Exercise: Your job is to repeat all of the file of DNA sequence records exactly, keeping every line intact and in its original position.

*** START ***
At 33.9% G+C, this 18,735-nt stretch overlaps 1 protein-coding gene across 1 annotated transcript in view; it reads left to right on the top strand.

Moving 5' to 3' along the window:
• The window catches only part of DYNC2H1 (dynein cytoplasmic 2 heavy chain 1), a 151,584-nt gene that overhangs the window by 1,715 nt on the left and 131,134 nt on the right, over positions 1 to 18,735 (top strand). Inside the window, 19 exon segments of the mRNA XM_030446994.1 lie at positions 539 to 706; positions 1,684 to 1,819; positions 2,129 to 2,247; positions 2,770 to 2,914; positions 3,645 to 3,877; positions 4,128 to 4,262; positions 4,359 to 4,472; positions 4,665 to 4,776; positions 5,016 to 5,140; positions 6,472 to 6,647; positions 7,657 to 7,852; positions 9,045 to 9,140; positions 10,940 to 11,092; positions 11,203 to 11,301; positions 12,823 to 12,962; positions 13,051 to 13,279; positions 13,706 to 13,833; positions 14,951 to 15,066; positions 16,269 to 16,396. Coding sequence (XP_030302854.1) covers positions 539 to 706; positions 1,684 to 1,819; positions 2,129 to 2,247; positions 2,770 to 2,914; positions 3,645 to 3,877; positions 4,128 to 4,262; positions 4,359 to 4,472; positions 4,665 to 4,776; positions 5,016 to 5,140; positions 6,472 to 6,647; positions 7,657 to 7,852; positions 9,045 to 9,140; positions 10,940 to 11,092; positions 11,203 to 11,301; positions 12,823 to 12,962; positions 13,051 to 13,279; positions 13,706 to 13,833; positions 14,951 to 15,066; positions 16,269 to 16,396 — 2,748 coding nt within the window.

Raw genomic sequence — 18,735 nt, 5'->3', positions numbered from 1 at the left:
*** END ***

At 33.9% G+C, this 18,735-nt stretch overlaps 1 protein-coding gene across 1 annotated transcript in view; it reads left to right on the top strand.

Moving 5' to 3' along the window:
• The window catches only part of DYNC2H1 (dynein cytoplasmic 2 heavy chain 1), a 151,584-nt gene that overhangs the window by 1,715 nt on the left and 131,134 nt on the right, over positions 1 to 18,735 (top strand). Inside the window, 19 exon segments of the mRNA XM_030446994.1 lie at positions 539 to 706; positions 1,684 to 1,819; positions 2,129 to 2,247; positions 2,770 to 2,914; positions 3,645 to 3,877; positions 4,128 to 4,262; positions 4,359 to 4,472; positions 4,665 to 4,776; positions 5,016 to 5,140; positions 6,472 to 6,647; positions 7,657 to 7,852; positions 9,045 to 9,140; positions 10,940 to 11,092; positions 11,203 to 11,301; positions 12,823 to 12,962; positions 13,051 to 13,279; positions 13,706 to 13,833; positions 14,951 to 15,066; positions 16,269 to 16,396. Coding sequence (XP_030302854.1) covers positions 539 to 706; positions 1,684 to 1,819; positions 2,129 to 2,247; positions 2,770 to 2,914; positions 3,645 to 3,877; positions 4,128 to 4,262; positions 4,359 to 4,472; positions 4,665 to 4,776; positions 5,016 to 5,140; positions 6,472 to 6,647; positions 7,657 to 7,852; positions 9,045 to 9,140; positions 10,940 to 11,092; positions 11,203 to 11,301; positions 12,823 to 12,962; positions 13,051 to 13,279; positions 13,706 to 13,833; positions 14,951 to 15,066; positions 16,269 to 16,396 — 2,748 coding nt within the window.

Raw genomic sequence — 18,735 nt, 5'->3', positions numbered from 1 at the left: